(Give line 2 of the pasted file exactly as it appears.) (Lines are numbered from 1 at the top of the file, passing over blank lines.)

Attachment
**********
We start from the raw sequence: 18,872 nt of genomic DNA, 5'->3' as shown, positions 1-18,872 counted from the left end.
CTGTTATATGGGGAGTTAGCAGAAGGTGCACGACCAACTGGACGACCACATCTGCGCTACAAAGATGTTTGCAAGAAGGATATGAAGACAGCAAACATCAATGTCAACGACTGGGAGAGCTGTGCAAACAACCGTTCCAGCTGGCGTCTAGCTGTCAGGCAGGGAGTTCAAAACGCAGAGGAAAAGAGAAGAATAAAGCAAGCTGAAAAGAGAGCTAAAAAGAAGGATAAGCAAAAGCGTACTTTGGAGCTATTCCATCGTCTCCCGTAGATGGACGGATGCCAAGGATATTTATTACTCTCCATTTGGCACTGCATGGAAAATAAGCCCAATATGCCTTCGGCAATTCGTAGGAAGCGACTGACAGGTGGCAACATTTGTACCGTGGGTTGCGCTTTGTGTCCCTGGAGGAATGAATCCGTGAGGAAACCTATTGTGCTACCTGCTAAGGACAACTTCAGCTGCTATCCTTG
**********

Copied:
CTGTTATATGGGGAGTTAGCAGAAGGTGCACGACCAACTGGACGACCACATCTGCGCTACAAAGATGTTTGCAAGAAGGATATGAAGACAGCAAACATCAATGTCAACGACTGGGAGAGCTGTGCAAACAACCGTTCCAGCTGGCGTCTAGCTGTCAGGCAGGGAGTTCAAAACGCAGAGGAAAAGAGAAGAATAAAGCAAGCTGAAAAGAGAGCTAAAAAGAAGGATAAGCAAAAGCGTACTTTGGAGCTATTCCATCGTCTCCCGTAGATGGACGGATGCCAAGGATATTTATTACTCTCCATTTGGCACTGCATGGAAAATAAGCCCAATATGCCTTCGGCAATTCGTAGGAAGCGACTGACAGGTGGCAACATTTGTACCGTGGGTTGCGCTTTGTGTCCCTGGAGGAATGAATCCGTGAGGAAACCTATTGTGCTACCTGCTAAGGACAACTTCAGCTGCTATCCTTG